Local doctors who do cosmetic surgery have seen little change in profits or demand despite a slumping economy and national downward trend in the industry.
Scott Thellman, a doctor at Lawrence Plastic Surgery, said the office has performed fewer large cosmetic surgeries such as tummy tucks and breast augmentation, but more people are seeking smaller procedures like Botox injections or microderm abrasions.
He said Lawrence Plastic Surgery, a relatively small-scale practice, may have been sheltered from the down economy because its customers seek conservative procedures and business never really got too high or too low.
“Our patients tend to want a good, but very natural — to not look overdone — and I think that is reflected in both how we approach our patients surgically and the kind of procedures they choose,” he said.
Women, who comprise the majority of the practice’s patients, are focused more on body contouring procedures from age 20 to 45 years old, but as they mature into their late 40s or 50s, they tend to be more concerned with facial procedures like Botox and facelifts.
Thellman said men usually seek less noticeable procedures like blepharoplasty, which involves trimming fat from the upper eye brow, or sometimes liposuction.
While cosmetic practices have seen a modest drop in the number of patients, Thellman said costs for most procedures have not changed much.
“I think in our practice, as in others with the downturn of the economy, have been rather reluctant to raise prices feeling that consumers aren’t ready to stomach a big price increase,” he said.
James Otten, a local cosmetic dentist, said many of his patients are looking for ways to cut costs and save money.
“What we have started to notice is that they are asking more questions, they are demanding or wanting more personal time with the doctors and spending more wisely by looking for added value,” Otten said.
Like more traditional cosmetic procedures, dental patients seek the most natural look possible while remaining functional. Thellman said about 20 percent of procedures are purely aesthetic — mainly teeth coloring — while the other procedures correct some functional problems.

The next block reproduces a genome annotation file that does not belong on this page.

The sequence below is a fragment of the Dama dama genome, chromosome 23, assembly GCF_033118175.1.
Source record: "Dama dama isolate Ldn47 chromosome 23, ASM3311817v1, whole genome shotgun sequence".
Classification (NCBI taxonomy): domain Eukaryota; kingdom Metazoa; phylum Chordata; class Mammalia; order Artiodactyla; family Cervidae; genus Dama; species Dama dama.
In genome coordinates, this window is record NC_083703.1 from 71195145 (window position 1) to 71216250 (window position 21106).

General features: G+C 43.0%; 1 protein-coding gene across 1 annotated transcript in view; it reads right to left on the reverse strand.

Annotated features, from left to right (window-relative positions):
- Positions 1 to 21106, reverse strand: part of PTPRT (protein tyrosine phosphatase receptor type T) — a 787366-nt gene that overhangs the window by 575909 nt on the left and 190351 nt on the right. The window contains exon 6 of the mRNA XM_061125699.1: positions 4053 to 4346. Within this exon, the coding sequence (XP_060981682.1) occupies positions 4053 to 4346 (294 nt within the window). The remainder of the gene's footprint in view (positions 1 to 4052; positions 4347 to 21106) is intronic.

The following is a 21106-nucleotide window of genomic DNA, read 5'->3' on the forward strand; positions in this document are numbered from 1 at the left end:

While the field of cosmetic dentistry is relatively young — it really took off about 10 years ago — new technologies and materials have caused some procedures to go up while others have decreased. These advancements include the ability to grow natural teeth more effectively and replacing porcelain with a cheaper tooth substitute.
“In the evolution of things, there’s some spectacular new materials and techniques that have been developed and continue to grow,” Otten said. “We’re doing things in smaller dimensions where we don’t have to grind teeth away so much.”
Nonsurgical cosmetic procedures
Carla Phipps, a doctor at Lawrence Family Medicine who also performs nonsurgical cosmetic procedures, said her business has not shrunk because patients are seeking less expensive procedures.
“I haven’t noticed any decrease to be quite honest — which has shocked me,” she said.
Phipps said the most popular procedures in terms of non-surgical cosmetics have always been microderm abrasion, Botox and laser hair removal, and those have remained in higher demand.
She said she has also seen more men and younger women ask for non-surgical procedures.
“At first I thought, ‘Why is a 30-year-old in here doing Botox because they don’t have a lot of wrinkles yet,’ but they are doing a lot of preventative stuff,” she said.
The most common procedure for men, Phipps said, is hair removal, but more and more men are getting Botox injections or laser facial procedures.